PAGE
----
SUNRISE, Fla. – A house-flipping dream turned out to be a flop for one South Florida retiree.
Local 10 News viewer Rafael Mendoza called the "Call Christina" hotline, saying he couldn't get Armando Montelongo's company to respond to his repeated requests for a nearly $1,500 refund.
Mendoza said he wanted to get his money back after he claimed the three-day seminar he attended in 2014 didn't deliver on a promise to reveal the secrets of making a fortune flipping real estate. Instead, he said he was just badgered to spend even more money.
Television personality and self-professed real estate guru Armando Montelongo claims to be America's No. 1 home flipper, calling the people who buy into his products "students."
Montelongo claims to flip 400 homes a year and says he can help you "grow rich," too.
Mendoza is a retiree who was looking to supplement his Social Security income and found Montelongo's infomercial on real estate training sales pitch exciting.
He signed up for the free seminar, "But it turned out that it was really an advertisement for the three-day seminar, which was $1,500."
Mendoza paid the money, $1,496, and thought he was going to learn the ropes on how to flip homes.
Instead, he said he was pitched a more than $30,000 bus tour promoting the sale of a separate program.
Mendoza told Local 10 News he felt like he got "taken" and went as far as to say, "I think he's a scammer."
Mendoza's complaint is echoed by people all across the country, spanning several years.
Local 10 News investigative reporter Christina Vazquez uncovered that the Federal Trade Commission has 147 responsive complaints on file for the San Antonio-based business since 2009.
In 2013, a Forbes headline described him as a "huckster." Two years prior to that, the Better Business Bureau issued an alert.
Vazquez checked in with Erin Dufner, the chief marketing officer with the Better Business Bureau serving Central, Coastal, Southwest Texas and the Permian Basin.
Dufner said that while the company currently holds a B+ rating and complaint volume is going down, "complainants continue to complain their dissatisfaction with the fee-based seminars after they attend the free seminar hosted by the business. Generally, consumers are asking for a refund."
Is there anything our community should know about Armando Montelongo seminars from the BBB when it comes to consumer protection information?
According to Dufner:
"I really don't understand, with so many regulatory agencies, why he hasn't been put out of business," Mendoza said.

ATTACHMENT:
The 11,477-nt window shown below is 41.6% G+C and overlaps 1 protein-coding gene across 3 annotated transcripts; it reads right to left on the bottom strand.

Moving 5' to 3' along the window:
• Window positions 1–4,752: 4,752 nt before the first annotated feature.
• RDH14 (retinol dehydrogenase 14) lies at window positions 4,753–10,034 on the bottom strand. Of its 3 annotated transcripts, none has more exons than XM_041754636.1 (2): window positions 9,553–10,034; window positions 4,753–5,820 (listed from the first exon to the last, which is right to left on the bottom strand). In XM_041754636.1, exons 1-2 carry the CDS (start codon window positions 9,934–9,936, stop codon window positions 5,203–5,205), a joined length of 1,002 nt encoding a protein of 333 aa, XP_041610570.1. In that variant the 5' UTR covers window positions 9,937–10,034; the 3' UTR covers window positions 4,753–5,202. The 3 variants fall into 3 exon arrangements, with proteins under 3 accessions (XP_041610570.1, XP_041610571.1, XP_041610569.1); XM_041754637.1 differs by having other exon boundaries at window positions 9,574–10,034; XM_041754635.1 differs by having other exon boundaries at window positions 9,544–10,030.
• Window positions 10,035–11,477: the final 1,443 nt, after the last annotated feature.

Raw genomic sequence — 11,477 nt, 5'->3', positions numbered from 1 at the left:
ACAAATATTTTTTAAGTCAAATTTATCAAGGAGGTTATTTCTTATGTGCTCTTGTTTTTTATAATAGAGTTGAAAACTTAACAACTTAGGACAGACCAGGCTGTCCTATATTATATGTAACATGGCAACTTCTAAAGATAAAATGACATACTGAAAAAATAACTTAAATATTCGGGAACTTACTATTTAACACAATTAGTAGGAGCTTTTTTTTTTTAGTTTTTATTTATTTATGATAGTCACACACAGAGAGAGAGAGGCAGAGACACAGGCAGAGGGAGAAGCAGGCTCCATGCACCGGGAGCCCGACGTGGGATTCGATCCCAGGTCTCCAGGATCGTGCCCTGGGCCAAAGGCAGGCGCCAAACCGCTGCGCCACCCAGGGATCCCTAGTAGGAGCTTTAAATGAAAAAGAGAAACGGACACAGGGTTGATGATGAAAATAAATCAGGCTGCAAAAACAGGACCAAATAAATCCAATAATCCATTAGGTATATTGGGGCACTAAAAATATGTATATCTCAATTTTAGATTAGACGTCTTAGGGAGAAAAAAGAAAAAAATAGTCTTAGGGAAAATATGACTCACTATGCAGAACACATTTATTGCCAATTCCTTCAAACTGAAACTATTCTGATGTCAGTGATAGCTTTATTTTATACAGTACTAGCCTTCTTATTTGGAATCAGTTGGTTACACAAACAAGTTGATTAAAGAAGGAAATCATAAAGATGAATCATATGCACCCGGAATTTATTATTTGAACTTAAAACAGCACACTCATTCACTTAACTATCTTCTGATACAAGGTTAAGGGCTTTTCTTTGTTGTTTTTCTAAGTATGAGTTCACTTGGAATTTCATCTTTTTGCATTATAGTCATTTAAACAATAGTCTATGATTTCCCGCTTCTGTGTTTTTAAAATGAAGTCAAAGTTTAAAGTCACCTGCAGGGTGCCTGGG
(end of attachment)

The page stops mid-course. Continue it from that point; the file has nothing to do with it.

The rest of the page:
In 2011, the Texas Attorney General's Office looked into the company's business practices and accepted what is called an "Assurance of Voluntary Compliance."
While no misconduct was cited, Montelongo's companies paid the state $100,000, while the state outlined a laundry list of things the company can and cannot do in order to comply with Texas law.
[WEB EXTRA: What is an "Assurance of Voluntary Compliance?"]
AVC's are provided for in the Deceptive Trade Practices Act under Texas law, Business and Commerce Code, Chapter 17.
Sec. 17.58. VOLUNTARY COMPLIANCE.
(a) In the administration of this subchapter the consumer protection division may accept assurance of voluntary compliance with respect to any act or practice which violates this subchapter from any person who is engaging in, has engaged in, or is about to engage in the act or practice. The assurance shall be in writing and shall be filed with and subject to the approval of the district court in the county in which the alleged violator resides or does business or in the district court of Travis County.
(b) The acceptance of an assurance of voluntary compliance may be conditioned on the stipulation that the person in violation of this subchapter restore to any person in interest any money or property, real or personal, which may have been acquired by means of acts or practices which violate this subchapter.
(c) An assurance of voluntary compliance shall not be considered an admission of prior violation of this subchapter. However, unless an assurance has been rescinded by agreement of the parties or voided by a court for good cause, subsequent failure to comply with the terms of an assurance is prima facie evidence of a violation of this subchapter.